C64x keyboard F and J Key closeup
C64x F and J Key closeup

The media keys are great and conveniently located to the right of the keyboard with the secondary functions of each key used by pressing the Fn key. Having an Internet, E-Mail and Files specific keys does feel a bit 1997 but I do appreciate their existence on the keyboard as those functions can be easily reassigned to more useful tasks.

The best part about this keyboard layout is the fact it has the proper inverted “T” cursor keys. The biggest issue I had with the Commodore 64 was the awkward inclusion of the shift key to move up and left so having this more customary layout makes this the better breadbin case.

Cursor and media keys
Cursor and media keys

Overall impression

The space inside the case is substantial enough to accommodate a mini-ITX motherboard and function quite nicely, so long as there is some sort of integrated GPU with the system. Something like the AMD Ryzen with the Vega graphics or Intel with their integrated graphics. Whatever you put inside of this case, thermal dissipation may be an issue if you prolong stress it. More casual use may not be an issue at all.

C64x with motherboard
Limited space for components

The Commodore 64 styled case has some thickness to it. This means, you are not going to be resting your wrists on the computer easily. This is not, by any means, an ergonomic keyboard layout. If ergonomics is an issue, this may not serve you well at all. If you are one that doesn’t rest your wrists on the keyboard, you may find this easy to use.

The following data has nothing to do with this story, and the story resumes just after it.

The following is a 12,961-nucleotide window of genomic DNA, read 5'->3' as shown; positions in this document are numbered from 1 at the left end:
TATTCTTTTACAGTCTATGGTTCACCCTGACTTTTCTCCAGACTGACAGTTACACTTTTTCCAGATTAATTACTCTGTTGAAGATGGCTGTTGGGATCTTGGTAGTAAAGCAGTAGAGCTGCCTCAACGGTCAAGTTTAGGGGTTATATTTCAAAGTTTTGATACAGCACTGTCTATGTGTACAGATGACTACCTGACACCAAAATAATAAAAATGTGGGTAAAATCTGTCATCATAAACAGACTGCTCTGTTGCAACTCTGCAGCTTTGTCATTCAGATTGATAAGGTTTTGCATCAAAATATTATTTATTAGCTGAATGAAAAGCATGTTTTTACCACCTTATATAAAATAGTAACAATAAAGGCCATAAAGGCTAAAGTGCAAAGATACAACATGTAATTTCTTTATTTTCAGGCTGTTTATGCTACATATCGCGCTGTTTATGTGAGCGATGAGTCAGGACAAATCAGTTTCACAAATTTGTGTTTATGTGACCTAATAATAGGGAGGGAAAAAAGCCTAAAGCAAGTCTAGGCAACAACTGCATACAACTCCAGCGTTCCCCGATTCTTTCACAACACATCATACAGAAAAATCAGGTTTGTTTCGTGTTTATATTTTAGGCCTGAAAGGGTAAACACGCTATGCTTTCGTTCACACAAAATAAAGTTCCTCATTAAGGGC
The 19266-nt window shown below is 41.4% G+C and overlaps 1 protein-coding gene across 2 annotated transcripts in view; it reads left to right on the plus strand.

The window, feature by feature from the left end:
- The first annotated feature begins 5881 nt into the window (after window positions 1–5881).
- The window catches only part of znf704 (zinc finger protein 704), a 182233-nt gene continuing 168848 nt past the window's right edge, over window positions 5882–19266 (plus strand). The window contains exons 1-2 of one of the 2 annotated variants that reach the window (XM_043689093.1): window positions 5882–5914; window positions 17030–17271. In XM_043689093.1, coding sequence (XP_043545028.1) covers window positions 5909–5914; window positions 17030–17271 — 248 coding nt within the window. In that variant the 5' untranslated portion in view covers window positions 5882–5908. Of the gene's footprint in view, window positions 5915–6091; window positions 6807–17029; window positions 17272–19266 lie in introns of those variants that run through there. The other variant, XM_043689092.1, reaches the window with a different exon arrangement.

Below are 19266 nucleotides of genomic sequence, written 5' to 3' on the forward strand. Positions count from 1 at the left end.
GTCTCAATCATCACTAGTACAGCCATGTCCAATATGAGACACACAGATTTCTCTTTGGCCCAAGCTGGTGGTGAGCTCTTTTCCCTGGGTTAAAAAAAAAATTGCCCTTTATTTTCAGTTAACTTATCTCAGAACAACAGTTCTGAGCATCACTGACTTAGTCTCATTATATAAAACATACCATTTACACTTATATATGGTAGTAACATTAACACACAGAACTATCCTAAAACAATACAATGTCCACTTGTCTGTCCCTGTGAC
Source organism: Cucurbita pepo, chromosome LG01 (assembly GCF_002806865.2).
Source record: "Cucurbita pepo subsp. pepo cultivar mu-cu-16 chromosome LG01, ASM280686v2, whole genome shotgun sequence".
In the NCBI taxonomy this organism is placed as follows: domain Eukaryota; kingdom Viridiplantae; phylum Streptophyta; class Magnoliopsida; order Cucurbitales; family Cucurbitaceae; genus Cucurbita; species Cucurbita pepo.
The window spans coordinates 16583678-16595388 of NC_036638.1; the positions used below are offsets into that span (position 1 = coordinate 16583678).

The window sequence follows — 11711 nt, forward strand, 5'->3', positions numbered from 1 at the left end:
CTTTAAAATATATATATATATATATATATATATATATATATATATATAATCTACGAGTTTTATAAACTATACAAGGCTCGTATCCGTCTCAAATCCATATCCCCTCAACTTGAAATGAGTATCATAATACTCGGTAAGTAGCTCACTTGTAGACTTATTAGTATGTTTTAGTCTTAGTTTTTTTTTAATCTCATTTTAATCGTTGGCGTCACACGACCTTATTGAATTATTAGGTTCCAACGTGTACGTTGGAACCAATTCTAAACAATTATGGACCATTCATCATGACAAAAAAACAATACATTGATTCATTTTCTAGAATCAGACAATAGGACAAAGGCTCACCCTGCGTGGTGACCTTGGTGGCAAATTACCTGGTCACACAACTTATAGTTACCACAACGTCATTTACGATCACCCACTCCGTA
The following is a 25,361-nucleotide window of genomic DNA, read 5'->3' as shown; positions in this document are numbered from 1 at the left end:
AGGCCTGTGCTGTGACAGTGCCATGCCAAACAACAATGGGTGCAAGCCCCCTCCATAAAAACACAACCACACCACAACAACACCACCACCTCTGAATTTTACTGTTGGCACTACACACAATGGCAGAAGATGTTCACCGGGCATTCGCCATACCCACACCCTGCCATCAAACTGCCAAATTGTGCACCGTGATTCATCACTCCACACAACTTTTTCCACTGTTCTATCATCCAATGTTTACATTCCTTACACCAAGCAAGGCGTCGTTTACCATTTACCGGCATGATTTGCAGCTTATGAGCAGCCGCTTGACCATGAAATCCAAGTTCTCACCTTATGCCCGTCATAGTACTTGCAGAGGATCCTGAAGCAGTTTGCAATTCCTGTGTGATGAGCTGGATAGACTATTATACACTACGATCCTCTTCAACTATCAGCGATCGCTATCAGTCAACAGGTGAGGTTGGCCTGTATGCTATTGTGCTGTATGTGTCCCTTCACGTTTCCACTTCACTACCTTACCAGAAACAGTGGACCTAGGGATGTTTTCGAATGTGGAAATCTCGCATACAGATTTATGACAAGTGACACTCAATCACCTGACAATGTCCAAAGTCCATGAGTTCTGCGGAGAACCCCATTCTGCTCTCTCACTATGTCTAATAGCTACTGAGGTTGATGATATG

The case itself is sturdy and typing on it is quite enjoyable. There is not the slightest bit of buckling when typing on it and the key travel is absolutely perfect. Though some of the key placement may be a bit more unusual, such as function keys, Home, End, Pg Up, and Pg Dn requiring the pressing of Fn, the convenience of the right-hand side media keys do make up for it.

What I Like

The overall look of this computer invokes oodles of happiness. It provides that 1980s charm with the convenience of a more functional layout, specifically the inverted “T” shaped arrow key arrangement. The keyboard itself feels great and gives fantastic tactile response to the fingers as they dance away across the keys. I would be pretty confident that the keyboard will last for many, many years.

There is something quite convenient about having your whole computer, keyboard and all, in one convenient case. This would be a perfect LAN party setup… so long as you aren’t playing anything too taxing.

What I Don’t Like

Unfortunately, there are no nubs on the F and J keys so if you lift your hands away, you will have to make an effort to locate the proper positioning for the home row. I have, on more than once occasion had my hands positioned incorrectly and typed a bunch of gibberish.

Final Thoughts

This computer case is squarely directed towards the vintage tech enthusiast. The practicality of this case is is a mixed bag. Though you can have a single unit as the computer with relatively inexpensive components, you will have to be very selective on the components. The CPU fan and memory will have to be under that ~30 mm height limit.

The case itself is well built but the lack of brass inserts in the screw bosses will limit the number of times you can effectively open and service this case. The thread forming screws, if you are not careful to reuse the thread paths each time, will eventually fatigue and strip out the material.

Regardless of the shortcomings, this case is close to perfect, especially when paired with openSUSE Tumbleweed. For the complete build process I used with this case, see the linked video.